A quantitative analysis of subjective, cognitive, and physiological manifestations of the acute tobacco abstinence syndrome

Adam M. Leventhal, Andrew J. Waters, Eric T. Moolchan, Stephen J. Heishman, Wallace B. Pickworth

Research output: Contribution to journalArticlepeer-review

58 Scopus citations


Rationale: Previous studies have documented the existence of signs and symptoms of the acute tobacco abstinence syndrome; however, less attention has been paid to quantifying the magnitude of these effects. Objective: The present study quantified the relative magnitude of subjective, cognitive, and physiological manifestations of acute tobacco abstinence. Method: Smokers (N=203, ≥ 15 cig/day) attended two counterbalanced laboratory sessions, one following 12-h of abstinence and the other following ad-lib smoking. At both sessions, they completed an extensive battery of self-report measures (withdrawal, affect, hunger, craving, subjective attentional bias towards smoking cues), physiological assessments (heart rate, blood pressure, brain EEG), and cognitive performance tasks (psychomotor processing, sustained attention, objective attentional bias). Results: Abstinence effects were largest for craving, subjective attentional bias, negative affect, overall withdrawal severity, concentration difficulty, hunger, and heart rate. Effects were moderate for positive affect and EEG power. Effects were small, but reliable, for psychomotor speed, sustained attention, and somatic symptoms. Effects on performance-based indices of attentional bias towards smoking-related cues were small and reliable for some indices but not others. Effects were small and inconsistent for blood pressure and EEG frequency. Variation in internal consistency accounted for 33% of the variation in abstinence effect sizes across measures. Conclusions: There was a wide range of effect sizes both across and within domains, indicating that the acute tobacco abstinence syndrome is not a monotonic phenomenon. These findings may be indicative of the relative magnitudes of signs and symptoms that the average smoker may exhibit during acute abstinence.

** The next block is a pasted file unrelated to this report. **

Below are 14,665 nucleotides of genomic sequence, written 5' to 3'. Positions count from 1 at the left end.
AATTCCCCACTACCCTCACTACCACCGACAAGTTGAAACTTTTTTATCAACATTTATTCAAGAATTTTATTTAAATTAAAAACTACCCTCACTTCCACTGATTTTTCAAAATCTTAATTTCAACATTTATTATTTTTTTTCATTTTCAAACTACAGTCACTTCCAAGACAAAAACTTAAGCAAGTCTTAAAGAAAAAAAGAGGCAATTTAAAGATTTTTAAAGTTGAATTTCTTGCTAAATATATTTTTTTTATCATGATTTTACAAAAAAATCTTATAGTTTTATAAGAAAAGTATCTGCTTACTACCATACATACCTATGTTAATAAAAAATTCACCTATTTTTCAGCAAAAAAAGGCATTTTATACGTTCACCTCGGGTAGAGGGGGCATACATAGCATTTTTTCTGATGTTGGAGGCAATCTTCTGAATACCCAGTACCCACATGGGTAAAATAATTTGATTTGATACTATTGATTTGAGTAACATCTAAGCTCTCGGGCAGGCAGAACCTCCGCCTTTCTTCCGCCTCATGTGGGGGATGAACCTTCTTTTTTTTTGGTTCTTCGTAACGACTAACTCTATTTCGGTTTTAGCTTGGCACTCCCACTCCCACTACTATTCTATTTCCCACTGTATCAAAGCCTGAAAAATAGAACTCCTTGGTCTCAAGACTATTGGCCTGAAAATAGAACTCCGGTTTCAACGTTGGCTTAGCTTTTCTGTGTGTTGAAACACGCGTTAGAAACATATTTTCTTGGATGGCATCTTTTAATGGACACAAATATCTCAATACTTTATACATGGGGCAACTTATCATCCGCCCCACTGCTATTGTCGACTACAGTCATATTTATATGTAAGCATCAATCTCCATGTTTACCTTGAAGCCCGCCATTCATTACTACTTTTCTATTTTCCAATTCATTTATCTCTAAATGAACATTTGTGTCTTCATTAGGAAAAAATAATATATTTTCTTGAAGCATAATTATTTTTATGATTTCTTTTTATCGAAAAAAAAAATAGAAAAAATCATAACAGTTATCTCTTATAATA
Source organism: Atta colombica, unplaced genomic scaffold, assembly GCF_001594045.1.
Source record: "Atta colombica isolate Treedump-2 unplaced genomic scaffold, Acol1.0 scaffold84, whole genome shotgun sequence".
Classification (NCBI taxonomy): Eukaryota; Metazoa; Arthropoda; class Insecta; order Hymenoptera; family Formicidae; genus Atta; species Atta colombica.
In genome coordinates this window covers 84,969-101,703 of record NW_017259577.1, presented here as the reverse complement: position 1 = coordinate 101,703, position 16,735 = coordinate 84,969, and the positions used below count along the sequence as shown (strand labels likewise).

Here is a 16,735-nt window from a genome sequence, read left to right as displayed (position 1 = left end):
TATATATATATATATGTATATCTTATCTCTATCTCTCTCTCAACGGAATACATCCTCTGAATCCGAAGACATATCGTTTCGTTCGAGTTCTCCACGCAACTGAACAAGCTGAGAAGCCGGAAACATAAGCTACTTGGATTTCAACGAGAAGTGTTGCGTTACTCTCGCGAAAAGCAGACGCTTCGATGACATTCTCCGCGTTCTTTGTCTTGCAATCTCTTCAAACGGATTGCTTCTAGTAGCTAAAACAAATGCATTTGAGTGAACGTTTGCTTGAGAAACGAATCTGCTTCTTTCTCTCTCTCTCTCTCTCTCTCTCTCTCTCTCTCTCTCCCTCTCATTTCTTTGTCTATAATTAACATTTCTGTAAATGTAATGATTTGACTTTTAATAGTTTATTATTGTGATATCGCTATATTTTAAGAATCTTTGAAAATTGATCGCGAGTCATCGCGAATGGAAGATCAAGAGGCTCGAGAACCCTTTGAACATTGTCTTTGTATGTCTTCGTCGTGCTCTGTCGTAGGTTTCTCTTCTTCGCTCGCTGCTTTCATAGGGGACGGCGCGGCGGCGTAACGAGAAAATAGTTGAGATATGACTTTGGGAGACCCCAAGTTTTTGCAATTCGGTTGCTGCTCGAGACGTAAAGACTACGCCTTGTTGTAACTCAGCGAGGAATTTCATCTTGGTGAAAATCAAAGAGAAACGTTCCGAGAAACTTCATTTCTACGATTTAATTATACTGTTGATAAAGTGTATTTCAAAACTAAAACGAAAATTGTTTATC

Original languageEnglish (US)
Pages (from-to)1120-1130
Number of pages11
JournalAddictive Behaviors
Issue number12
StatePublished - Dec 2010
Externally publishedYes


  • Nicotine withdrawal
  • Smoking
  • Smoking deprivation
  • Tobacco abstinence
  • Tobacco dependence

ASJC Scopus subject areas

  • Medicine (miscellaneous)
  • Clinical Psychology
  • Toxicology
  • Psychiatry and Mental health


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